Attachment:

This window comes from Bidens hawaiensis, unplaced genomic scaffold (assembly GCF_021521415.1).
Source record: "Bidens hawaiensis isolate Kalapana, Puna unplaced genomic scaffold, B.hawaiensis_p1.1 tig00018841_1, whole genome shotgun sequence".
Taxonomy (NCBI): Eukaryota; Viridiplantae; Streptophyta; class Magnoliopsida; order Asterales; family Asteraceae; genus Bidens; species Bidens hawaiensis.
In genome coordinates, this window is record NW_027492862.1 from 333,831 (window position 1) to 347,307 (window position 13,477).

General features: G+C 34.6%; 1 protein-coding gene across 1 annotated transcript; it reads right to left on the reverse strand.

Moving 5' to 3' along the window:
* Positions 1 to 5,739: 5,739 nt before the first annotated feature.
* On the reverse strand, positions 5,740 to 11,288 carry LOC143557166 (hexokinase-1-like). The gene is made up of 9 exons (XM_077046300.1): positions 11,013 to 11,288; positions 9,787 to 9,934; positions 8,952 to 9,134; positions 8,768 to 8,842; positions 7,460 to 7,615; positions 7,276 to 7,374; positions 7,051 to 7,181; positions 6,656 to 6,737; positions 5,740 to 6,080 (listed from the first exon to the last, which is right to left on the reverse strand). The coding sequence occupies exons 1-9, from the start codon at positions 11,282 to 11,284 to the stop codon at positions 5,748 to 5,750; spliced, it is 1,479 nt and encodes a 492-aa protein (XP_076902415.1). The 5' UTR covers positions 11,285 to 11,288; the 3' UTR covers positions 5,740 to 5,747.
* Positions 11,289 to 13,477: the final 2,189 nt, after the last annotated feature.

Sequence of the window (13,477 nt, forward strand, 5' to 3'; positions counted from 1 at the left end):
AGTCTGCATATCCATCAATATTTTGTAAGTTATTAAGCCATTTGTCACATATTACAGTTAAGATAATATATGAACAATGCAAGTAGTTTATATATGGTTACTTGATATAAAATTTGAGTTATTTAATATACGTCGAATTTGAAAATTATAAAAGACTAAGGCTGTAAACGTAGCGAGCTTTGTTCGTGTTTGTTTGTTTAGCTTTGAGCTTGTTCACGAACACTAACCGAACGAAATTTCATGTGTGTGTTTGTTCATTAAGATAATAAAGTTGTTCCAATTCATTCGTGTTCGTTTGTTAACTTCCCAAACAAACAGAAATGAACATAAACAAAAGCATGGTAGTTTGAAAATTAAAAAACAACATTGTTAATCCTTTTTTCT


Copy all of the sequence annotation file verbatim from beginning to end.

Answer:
This window comes from Bidens hawaiensis, unplaced genomic scaffold (assembly GCF_021521415.1).
Source record: "Bidens hawaiensis isolate Kalapana, Puna unplaced genomic scaffold, B.hawaiensis_p1.1 tig00018841_1, whole genome shotgun sequence".
Taxonomy (NCBI): Eukaryota; Viridiplantae; Streptophyta; class Magnoliopsida; order Asterales; family Asteraceae; genus Bidens; species Bidens hawaiensis.
In genome coordinates, this window is record NW_027492862.1 from 333,831 (window position 1) to 347,307 (window position 13,477).

General features: G+C 34.6%; 1 protein-coding gene across 1 annotated transcript; it reads right to left on the reverse strand.

Moving 5' to 3' along the window:
* Positions 1 to 5,739: 5,739 nt before the first annotated feature.
* On the reverse strand, positions 5,740 to 11,288 carry LOC143557166 (hexokinase-1-like). The gene is made up of 9 exons (XM_077046300.1): positions 11,013 to 11,288; positions 9,787 to 9,934; positions 8,952 to 9,134; positions 8,768 to 8,842; positions 7,460 to 7,615; positions 7,276 to 7,374; positions 7,051 to 7,181; positions 6,656 to 6,737; positions 5,740 to 6,080 (listed from the first exon to the last, which is right to left on the reverse strand). The coding sequence occupies exons 1-9, from the start codon at positions 11,282 to 11,284 to the stop codon at positions 5,748 to 5,750; spliced, it is 1,479 nt and encodes a 492-aa protein (XP_076902415.1). The 5' UTR covers positions 11,285 to 11,288; the 3' UTR covers positions 5,740 to 5,747.
* Positions 11,289 to 13,477: the final 2,189 nt, after the last annotated feature.

Sequence of the window (13,477 nt, forward strand, 5' to 3'; positions counted from 1 at the left end):
AGTCTGCATATCCATCAATATTTTGTAAGTTATTAAGCCATTTGTCACATATTACAGTTAAGATAATATATGAACAATGCAAGTAGTTTATATATGGTTACTTGATATAAAATTTGAGTTATTTAATATACGTCGAATTTGAAAATTATAAAAGACTAAGGCTGTAAACGTAGCGAGCTTTGTTCGTGTTTGTTTGTTTAGCTTTGAGCTTGTTCACGAACACTAACCGAACGAAATTTCATGTGTGTGTTTGTTCATTAAGATAATAAAGTTGTTCCAATTCATTCGTGTTCGTTTGTTAACTTCCCAAACAAACAGAAATGAACATAAACAAAAGCATGGTAGTTTGAAAATTAAAAAACAACATTGTTAATCCTTTTTTCT